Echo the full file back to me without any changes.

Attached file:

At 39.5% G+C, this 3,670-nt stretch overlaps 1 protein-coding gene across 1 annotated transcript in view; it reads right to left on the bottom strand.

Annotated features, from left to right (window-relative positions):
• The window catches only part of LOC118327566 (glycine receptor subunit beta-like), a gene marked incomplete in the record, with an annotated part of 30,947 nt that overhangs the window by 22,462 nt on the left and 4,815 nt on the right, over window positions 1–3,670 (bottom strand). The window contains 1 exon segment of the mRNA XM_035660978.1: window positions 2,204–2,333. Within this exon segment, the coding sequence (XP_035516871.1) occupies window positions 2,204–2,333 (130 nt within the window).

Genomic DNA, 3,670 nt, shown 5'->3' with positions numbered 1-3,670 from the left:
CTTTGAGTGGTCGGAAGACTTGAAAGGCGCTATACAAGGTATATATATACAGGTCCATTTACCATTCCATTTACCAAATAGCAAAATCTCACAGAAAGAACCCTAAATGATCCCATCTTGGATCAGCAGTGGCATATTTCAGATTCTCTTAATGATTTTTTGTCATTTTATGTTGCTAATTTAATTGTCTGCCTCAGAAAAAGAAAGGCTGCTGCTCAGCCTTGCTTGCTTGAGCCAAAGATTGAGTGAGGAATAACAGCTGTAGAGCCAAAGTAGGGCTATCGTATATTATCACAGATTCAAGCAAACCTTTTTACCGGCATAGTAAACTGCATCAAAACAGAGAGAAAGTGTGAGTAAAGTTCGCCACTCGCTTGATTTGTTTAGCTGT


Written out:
At 39.5% G+C, this 3,670-nt stretch overlaps 1 protein-coding gene across 1 annotated transcript in view; it reads right to left on the bottom strand.

Annotated features, from left to right (window-relative positions):
• The window catches only part of LOC118327566 (glycine receptor subunit beta-like), a gene marked incomplete in the record, with an annotated part of 30,947 nt that overhangs the window by 22,462 nt on the left and 4,815 nt on the right, over window positions 1–3,670 (bottom strand). The window contains 1 exon segment of the mRNA XM_035660978.1: window positions 2,204–2,333. Within this exon segment, the coding sequence (XP_035516871.1) occupies window positions 2,204–2,333 (130 nt within the window).

Genomic DNA, 3,670 nt, shown 5'->3' with positions numbered 1-3,670 from the left:
CTTTGAGTGGTCGGAAGACTTGAAAGGCGCTATACAAGGTATATATATACAGGTCCATTTACCATTCCATTTACCAAATAGCAAAATCTCACAGAAAGAACCCTAAATGATCCCATCTTGGATCAGCAGTGGCATATTTCAGATTCTCTTAATGATTTTTTGTCATTTTATGTTGCTAATTTAATTGTCTGCCTCAGAAAAAGAAAGGCTGCTGCTCAGCCTTGCTTGCTTGAGCCAAAGATTGAGTGAGGAATAACAGCTGTAGAGCCAAAGTAGGGCTATCGTATATTATCACAGATTCAAGCAAACCTTTTTACCGGCATAGTAAACTGCATCAAAACAGAGAGAAAGTGTGAGTAAAGTTCGCCACTCGCTTGATTTGTTTAGCTGT